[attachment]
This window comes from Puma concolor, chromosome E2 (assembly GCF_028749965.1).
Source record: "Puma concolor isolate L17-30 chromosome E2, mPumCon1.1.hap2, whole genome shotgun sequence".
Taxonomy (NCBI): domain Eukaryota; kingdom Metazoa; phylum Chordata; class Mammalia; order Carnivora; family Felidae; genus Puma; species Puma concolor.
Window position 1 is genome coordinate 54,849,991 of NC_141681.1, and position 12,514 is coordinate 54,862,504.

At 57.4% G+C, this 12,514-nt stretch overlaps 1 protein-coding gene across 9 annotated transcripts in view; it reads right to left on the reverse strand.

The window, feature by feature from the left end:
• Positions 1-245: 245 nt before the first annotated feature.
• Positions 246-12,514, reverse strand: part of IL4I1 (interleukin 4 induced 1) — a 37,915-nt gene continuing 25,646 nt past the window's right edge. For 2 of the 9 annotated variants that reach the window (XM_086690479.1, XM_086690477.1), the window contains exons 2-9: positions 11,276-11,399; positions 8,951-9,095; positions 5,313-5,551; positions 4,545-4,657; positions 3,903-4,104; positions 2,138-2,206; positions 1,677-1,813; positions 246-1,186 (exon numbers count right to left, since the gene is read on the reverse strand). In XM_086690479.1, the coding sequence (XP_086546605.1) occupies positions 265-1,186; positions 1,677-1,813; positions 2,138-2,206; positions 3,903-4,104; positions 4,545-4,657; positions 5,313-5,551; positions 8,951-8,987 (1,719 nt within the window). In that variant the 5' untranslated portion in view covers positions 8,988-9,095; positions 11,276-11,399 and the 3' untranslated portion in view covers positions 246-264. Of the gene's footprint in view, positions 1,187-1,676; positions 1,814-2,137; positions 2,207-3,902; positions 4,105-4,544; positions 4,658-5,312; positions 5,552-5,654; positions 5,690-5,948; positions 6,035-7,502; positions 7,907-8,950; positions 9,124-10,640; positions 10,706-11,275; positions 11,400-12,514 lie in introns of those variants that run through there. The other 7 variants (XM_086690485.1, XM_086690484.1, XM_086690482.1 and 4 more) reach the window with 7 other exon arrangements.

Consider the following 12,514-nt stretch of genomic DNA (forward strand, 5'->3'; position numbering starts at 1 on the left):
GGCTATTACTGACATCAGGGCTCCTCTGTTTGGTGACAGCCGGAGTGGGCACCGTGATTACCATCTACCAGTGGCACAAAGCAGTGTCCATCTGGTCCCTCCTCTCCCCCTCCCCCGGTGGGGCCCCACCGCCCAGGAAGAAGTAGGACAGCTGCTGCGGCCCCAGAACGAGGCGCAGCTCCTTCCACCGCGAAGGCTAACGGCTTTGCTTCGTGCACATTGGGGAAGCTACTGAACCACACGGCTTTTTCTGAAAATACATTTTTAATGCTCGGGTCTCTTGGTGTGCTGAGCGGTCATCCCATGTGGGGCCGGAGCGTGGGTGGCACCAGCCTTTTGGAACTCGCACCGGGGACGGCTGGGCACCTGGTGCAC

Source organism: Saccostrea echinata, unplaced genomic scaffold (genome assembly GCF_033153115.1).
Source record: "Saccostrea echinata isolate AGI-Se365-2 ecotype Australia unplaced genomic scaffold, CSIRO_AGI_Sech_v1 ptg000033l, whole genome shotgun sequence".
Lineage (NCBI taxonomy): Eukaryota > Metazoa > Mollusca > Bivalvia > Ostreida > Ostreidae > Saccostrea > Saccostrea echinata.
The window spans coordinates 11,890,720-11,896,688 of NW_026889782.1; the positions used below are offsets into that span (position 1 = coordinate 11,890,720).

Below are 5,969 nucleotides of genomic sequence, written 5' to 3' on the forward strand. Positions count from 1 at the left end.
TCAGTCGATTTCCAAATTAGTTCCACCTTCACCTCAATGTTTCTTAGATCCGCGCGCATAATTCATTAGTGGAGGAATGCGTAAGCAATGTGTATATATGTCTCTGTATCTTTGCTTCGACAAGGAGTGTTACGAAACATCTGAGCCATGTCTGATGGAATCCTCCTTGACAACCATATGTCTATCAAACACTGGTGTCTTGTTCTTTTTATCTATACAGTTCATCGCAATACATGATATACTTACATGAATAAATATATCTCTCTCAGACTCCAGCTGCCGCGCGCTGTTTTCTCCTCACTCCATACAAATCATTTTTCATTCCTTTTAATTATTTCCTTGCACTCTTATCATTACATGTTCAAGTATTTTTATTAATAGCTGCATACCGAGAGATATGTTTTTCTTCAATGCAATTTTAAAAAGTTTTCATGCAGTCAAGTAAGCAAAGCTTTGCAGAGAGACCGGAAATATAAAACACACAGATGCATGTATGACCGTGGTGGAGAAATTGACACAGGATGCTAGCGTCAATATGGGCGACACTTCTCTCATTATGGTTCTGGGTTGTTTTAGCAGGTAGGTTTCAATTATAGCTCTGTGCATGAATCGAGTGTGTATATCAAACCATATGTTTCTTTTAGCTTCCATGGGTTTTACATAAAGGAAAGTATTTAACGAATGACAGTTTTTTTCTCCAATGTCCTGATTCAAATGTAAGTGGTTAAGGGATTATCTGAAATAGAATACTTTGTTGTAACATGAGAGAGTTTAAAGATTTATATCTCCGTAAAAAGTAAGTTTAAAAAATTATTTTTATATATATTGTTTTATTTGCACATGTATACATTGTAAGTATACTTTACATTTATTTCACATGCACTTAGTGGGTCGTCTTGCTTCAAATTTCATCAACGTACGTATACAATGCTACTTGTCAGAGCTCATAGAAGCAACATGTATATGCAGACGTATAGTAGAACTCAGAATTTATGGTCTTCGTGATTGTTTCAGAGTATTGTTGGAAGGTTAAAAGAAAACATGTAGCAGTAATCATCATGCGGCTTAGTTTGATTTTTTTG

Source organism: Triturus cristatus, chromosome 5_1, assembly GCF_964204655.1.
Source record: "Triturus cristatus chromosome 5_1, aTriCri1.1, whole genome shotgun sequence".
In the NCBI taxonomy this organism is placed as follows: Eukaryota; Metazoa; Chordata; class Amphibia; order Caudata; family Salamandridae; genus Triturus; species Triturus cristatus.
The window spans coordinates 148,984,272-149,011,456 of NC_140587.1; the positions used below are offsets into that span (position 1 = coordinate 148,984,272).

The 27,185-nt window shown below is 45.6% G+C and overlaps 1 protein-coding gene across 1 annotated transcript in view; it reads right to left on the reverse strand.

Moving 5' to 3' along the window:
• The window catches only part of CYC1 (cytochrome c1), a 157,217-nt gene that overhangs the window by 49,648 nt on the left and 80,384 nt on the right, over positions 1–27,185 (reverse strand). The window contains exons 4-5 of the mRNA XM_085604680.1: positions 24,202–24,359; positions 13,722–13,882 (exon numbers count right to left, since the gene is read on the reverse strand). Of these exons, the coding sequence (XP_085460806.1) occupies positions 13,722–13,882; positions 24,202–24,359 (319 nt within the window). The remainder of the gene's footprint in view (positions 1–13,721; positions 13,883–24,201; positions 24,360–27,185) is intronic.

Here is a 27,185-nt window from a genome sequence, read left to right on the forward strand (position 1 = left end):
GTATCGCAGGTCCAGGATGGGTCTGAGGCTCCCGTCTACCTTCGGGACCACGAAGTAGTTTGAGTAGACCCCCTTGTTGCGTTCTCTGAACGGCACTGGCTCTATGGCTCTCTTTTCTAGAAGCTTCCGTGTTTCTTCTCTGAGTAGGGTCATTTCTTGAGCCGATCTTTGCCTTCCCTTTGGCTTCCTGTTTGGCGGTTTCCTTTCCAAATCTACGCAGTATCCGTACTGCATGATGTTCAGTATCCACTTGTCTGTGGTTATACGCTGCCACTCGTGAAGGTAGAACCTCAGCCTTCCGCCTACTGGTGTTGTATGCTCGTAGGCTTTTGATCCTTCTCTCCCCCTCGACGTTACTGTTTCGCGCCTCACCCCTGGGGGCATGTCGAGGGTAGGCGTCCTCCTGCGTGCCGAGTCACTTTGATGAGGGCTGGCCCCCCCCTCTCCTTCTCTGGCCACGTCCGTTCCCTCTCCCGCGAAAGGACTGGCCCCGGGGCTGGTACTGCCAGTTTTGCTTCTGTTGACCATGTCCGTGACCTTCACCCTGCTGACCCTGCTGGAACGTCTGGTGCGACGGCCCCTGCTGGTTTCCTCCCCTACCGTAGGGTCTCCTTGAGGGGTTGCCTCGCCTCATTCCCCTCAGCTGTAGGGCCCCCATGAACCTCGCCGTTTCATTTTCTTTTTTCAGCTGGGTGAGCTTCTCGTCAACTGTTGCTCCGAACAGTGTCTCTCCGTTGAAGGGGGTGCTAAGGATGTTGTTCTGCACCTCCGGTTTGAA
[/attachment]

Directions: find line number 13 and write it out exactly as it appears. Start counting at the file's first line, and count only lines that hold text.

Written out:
Lineage (NCBI taxonomy): Eukaryota > Metazoa > Mollusca > Bivalvia > Ostreida > Ostreidae > Saccostrea > Saccostrea echinata.